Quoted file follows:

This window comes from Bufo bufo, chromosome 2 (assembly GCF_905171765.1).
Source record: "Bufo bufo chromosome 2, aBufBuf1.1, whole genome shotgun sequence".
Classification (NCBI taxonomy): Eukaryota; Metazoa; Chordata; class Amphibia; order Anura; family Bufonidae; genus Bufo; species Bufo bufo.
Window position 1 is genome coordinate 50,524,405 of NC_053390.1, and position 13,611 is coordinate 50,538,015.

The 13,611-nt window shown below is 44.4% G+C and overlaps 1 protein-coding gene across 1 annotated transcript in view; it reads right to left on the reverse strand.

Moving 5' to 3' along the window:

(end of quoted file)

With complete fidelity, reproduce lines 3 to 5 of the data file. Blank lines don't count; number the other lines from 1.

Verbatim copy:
Classification (NCBI taxonomy): Eukaryota; Metazoa; Chordata; class Amphibia; order Anura; family Bufonidae; genus Bufo; species Bufo bufo.
Window position 1 is genome coordinate 50,524,405 of NC_053390.1, and position 13,611 is coordinate 50,538,015.

The 13,611-nt window shown below is 44.4% G+C and overlaps 1 protein-coding gene across 1 annotated transcript in view; it reads right to left on the reverse strand.